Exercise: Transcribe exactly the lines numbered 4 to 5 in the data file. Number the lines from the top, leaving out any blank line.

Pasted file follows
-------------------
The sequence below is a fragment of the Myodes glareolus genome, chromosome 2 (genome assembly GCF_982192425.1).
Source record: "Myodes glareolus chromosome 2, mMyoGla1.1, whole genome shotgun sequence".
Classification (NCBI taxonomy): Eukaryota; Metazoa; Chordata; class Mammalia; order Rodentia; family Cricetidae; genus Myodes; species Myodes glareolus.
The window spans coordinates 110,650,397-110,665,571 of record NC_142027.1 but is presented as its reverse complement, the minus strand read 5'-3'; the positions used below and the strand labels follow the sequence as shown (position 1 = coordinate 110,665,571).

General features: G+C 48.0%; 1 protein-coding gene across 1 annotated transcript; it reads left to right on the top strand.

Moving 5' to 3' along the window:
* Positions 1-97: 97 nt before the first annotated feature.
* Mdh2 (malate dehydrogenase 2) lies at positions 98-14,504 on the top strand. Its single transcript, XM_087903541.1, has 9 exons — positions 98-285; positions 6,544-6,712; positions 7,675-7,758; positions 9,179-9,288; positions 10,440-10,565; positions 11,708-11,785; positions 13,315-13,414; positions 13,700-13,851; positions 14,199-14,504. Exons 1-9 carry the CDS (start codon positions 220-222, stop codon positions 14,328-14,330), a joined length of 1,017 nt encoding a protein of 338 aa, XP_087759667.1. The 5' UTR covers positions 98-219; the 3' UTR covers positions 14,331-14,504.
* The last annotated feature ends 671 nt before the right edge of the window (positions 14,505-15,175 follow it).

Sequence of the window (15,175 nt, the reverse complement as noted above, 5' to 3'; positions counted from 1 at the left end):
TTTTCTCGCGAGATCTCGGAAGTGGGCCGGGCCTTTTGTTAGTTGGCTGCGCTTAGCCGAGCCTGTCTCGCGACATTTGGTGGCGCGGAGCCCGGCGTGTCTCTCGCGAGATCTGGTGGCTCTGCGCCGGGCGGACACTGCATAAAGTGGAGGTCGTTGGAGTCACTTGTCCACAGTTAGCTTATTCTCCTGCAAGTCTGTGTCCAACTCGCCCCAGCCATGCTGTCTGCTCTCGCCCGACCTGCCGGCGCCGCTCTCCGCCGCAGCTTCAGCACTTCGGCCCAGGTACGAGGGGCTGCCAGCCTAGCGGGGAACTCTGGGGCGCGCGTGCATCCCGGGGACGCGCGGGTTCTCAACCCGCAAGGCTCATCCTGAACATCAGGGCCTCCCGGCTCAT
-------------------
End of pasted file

The window spans coordinates 110,650,397-110,665,571 of record NC_142027.1 but is presented as its reverse complement, the minus strand read 5'-3'; the positions used below and the strand labels follow the sequence as shown (position 1 = coordinate 110,665,571).

General features: G+C 48.0%; 1 protein-coding gene across 1 annotated transcript; it reads left to right on the top strand.